Although the average sale price at Amelia Island dropped 13.4 percent from 2016, the cars remained as stunning as ever.
This year at the Amelia Island Concours d’Elegance in Florida, a forecast of strong storms forced the major sale and show to be held a day early, on Saturday, rather than the planned-for and traditional Sunday. The switch possibly altered the sales themselves as high-rolling collectors had to adjust their scheduling, too. Over two days and five auctions, final results totaled $121.3 million, down from $140 million last year, with the average sale price at $332,345, down from $420,551 in 2016.
“While overall totals are markedly down from 2016 and lower than what we forecasted, it is debatable that weather forces were partly to blame as much as market forces,” said Jonathan Klinger, an analyst for Hagerty.
Klinger said the biggest divergence came in the upper-middle market. Cars valued from $250,000 to $1 million continued to see lessened interest.
Porsches also suffered, which is a significant change from their past recent domination on the auction block. Of all the generations of 911 models carried in the Hagerty Price Guide, 964s and 993s are the only variants that haven’t dropped in value over the past two years. “Based on the results witnessed this weekend, it seems these cars may not be as insulated as previously believed,” Klinger said.
Another hard-hit pocket: cars valued above $3 million. Only two of the seven lots in this category sold, neither of which was the headline-making 1957 Jaguar XKSS, which had an initial estimate of $16 million revised to $13 million based on late reports of a non-original engine. The feeling was that at this level of worth, buyers demand exceptional provenance or nothing, and Amelia didn’t quite provide big-ticket cars to sell this year like previous years.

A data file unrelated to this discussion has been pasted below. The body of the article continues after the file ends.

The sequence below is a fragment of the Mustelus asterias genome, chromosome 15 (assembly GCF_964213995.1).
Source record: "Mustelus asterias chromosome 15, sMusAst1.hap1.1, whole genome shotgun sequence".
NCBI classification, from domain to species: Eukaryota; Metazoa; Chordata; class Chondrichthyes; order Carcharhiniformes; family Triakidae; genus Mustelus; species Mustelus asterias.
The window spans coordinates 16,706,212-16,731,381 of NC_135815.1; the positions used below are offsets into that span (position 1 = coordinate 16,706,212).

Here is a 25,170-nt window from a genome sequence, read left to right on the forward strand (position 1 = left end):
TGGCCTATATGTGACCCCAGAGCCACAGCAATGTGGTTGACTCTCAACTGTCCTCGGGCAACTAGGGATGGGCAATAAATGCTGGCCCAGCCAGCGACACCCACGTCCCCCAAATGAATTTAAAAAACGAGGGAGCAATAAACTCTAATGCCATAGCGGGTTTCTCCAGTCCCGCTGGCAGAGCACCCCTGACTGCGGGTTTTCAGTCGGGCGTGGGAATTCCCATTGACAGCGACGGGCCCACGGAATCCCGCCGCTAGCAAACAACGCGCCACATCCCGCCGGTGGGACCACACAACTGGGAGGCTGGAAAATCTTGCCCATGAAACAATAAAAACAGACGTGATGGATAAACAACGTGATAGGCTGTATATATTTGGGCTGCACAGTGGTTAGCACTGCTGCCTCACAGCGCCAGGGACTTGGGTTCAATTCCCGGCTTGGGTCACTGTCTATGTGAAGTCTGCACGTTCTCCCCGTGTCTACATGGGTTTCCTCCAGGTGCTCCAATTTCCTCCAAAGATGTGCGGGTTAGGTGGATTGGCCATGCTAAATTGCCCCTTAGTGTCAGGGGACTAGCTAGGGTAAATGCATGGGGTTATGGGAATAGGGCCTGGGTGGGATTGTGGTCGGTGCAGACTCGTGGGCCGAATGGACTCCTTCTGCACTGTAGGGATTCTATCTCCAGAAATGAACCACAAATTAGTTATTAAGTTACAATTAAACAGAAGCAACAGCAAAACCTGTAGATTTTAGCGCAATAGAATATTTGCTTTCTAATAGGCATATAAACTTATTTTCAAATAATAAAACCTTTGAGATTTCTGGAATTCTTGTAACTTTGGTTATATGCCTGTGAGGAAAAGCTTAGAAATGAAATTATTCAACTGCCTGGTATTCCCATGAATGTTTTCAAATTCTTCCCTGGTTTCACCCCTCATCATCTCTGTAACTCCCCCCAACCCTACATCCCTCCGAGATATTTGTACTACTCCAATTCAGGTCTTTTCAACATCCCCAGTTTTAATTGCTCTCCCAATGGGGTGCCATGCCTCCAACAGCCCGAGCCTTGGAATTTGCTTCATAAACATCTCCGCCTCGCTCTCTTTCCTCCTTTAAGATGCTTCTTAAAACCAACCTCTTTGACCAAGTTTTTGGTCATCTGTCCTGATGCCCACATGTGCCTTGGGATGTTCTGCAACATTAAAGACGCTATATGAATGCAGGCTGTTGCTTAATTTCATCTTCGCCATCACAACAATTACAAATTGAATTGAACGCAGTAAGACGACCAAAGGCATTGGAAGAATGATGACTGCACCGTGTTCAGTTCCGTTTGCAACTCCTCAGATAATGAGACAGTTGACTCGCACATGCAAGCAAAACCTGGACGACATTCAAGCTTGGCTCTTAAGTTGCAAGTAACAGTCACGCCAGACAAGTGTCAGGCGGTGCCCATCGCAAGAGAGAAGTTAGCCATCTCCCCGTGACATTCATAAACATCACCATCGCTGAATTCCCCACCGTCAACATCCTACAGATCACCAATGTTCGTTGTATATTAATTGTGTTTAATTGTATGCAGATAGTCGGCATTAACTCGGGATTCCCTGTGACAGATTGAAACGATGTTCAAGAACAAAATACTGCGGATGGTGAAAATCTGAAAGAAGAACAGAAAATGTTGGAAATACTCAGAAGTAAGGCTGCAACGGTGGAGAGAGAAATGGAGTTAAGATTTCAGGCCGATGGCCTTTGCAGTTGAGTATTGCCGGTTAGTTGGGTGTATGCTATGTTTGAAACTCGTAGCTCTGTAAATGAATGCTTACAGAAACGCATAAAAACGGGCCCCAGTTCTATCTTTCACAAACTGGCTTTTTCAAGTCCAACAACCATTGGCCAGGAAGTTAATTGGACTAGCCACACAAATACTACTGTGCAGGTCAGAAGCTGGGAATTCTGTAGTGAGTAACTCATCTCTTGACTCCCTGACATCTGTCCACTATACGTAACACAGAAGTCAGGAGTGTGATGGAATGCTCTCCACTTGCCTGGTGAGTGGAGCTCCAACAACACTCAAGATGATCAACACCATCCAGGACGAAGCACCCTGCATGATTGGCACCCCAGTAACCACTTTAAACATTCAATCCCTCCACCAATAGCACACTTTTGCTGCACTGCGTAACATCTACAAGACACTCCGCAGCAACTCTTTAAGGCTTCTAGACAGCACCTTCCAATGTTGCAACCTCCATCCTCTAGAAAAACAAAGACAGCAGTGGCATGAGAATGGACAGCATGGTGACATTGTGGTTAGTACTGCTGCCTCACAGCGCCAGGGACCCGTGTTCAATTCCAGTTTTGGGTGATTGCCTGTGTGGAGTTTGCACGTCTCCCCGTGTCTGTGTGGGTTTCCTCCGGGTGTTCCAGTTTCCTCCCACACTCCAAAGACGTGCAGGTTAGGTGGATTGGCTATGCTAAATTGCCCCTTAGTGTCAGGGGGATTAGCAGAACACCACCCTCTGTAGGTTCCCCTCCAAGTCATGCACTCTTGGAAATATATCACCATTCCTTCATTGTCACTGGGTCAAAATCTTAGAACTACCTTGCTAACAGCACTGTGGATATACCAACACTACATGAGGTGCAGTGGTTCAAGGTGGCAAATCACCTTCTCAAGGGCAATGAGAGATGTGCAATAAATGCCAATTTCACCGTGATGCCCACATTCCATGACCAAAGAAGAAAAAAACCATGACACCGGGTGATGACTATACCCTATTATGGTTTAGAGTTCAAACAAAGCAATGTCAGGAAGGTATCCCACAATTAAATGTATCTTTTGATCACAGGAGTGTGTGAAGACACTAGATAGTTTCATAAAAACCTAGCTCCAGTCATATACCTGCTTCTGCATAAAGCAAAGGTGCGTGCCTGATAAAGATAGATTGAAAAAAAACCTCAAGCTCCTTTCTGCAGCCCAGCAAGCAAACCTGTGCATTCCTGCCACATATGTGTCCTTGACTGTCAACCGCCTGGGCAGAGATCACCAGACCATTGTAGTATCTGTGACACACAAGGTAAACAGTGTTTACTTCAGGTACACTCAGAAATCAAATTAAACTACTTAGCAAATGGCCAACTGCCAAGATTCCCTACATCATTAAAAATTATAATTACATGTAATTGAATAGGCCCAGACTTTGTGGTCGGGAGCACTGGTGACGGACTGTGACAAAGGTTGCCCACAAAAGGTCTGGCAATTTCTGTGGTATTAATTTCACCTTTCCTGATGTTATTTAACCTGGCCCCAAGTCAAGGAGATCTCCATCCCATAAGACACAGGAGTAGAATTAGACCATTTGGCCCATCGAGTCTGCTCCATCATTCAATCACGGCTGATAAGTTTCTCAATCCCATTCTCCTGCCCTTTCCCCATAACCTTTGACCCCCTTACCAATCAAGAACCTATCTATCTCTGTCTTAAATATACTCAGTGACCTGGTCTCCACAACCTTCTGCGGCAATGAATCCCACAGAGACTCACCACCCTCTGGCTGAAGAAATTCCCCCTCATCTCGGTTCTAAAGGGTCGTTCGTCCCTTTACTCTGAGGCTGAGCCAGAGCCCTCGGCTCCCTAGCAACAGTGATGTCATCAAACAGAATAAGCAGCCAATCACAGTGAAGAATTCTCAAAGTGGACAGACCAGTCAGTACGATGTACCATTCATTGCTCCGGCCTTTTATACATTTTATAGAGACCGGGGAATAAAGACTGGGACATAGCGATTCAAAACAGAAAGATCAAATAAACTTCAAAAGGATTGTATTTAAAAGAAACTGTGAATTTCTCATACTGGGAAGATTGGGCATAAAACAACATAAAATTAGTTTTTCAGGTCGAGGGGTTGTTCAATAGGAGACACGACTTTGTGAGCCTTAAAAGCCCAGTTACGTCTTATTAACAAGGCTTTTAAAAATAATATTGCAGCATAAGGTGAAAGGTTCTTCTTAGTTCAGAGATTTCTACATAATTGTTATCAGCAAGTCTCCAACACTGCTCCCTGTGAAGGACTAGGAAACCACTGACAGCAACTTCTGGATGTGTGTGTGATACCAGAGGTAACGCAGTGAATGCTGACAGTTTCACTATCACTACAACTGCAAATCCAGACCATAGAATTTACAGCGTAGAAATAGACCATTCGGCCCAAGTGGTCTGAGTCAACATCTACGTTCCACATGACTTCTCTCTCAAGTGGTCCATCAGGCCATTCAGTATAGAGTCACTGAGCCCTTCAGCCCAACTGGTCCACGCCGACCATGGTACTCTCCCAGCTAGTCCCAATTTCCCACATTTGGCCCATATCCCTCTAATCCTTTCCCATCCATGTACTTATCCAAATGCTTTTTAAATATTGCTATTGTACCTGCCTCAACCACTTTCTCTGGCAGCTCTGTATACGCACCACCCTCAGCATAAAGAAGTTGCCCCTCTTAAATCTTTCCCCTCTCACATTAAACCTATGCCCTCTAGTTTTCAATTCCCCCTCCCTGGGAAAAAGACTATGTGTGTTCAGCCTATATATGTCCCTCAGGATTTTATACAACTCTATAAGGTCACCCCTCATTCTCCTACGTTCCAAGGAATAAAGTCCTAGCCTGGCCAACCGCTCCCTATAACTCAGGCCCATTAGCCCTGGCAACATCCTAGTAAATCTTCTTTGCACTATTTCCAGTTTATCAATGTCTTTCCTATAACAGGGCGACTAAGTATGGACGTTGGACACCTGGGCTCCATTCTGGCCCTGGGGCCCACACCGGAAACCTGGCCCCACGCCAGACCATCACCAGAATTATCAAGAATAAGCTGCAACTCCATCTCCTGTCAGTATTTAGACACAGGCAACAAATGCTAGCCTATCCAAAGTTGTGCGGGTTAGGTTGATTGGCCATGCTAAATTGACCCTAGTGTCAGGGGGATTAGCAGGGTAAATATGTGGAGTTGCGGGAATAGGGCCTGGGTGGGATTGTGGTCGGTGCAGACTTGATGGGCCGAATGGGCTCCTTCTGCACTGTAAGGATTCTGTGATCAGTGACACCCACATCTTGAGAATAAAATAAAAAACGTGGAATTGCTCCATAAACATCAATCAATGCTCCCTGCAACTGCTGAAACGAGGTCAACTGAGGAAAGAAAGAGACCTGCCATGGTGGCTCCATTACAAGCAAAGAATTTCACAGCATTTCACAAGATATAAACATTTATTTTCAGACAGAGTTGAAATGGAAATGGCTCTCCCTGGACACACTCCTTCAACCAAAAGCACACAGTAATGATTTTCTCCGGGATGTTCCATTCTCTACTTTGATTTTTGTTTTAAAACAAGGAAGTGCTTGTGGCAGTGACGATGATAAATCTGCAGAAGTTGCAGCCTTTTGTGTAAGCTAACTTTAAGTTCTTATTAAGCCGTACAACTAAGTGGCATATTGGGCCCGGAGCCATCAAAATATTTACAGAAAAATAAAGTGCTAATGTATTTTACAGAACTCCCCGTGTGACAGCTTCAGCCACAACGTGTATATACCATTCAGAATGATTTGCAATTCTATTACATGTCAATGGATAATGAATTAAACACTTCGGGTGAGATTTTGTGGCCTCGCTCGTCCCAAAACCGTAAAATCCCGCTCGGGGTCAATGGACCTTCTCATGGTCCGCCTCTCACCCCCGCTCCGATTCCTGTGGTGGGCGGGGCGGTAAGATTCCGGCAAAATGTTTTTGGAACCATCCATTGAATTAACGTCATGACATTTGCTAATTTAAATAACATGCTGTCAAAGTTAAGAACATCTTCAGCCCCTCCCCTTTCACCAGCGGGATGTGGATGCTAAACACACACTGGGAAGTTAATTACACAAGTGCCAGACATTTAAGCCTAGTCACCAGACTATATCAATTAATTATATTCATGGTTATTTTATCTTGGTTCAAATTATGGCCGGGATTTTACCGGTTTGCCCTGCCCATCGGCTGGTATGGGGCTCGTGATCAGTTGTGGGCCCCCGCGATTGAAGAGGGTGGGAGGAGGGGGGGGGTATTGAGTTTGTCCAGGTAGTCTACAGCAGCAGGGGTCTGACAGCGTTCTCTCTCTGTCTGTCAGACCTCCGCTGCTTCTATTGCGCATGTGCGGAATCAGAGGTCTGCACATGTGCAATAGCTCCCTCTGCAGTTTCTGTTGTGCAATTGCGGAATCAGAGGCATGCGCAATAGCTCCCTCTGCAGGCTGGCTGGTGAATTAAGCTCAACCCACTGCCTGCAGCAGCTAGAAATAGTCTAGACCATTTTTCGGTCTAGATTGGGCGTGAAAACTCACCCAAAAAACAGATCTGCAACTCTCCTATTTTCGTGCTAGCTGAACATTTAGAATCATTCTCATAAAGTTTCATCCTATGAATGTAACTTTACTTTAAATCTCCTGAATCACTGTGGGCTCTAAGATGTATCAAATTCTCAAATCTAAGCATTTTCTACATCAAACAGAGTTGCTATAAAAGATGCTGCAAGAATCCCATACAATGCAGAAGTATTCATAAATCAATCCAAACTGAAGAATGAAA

But there were some bright spots too last weekend, including strong sales for many late-model modern classic cars valued below $100,000.
“Buyers continue to prefer spending on more accessible and affordable cars, and are increasingly more discerning at the upper reaches of the market,” Klinger said.
BMWs in general also did well. All five of the major ones offered took as much or more than their estimated values, including a special 1987 BMW M6 from Bonhams and a 1995 BMW M3 lightweight from Gooding & Co. And despite the under-showing of Porsches valued above $250,000, the Porsche GT1 was a notable exception; its $5.665 million price tag set a new world record for a GT1 at public auction.
Other top sales this year included a 2015 McLaren P1 Coupe (Gooding & Co.) for $2,392,500 plus Maseratis, Ferraris, Lancias, and even a 1989 Mazda 767B Race Car (Gooding & Co.) that took $1,750,000. In short, there was something for everyone.
But the big winner was a 1937 Bugatti 57S Cabriolet from RM Sotheby’s that sold for $7.7 million, indicative of strong sell-through rates for prewar cars. And a prewar 1929 Stutz Model M coupe sold for a record $1.705 million, also from RM Sotheby’s. Overall, the median price for prewar cars at the biggest sales rose 18 percent from last year, Hagerty reported.
All told, and despite the major sales dip last weekend, the Amelia Island auctions continue to be a preferred destination for ultra-expensive cars, Klinger said. The event saw only one fewer car worth at least $5 million than at the Scottsdale auctions in January.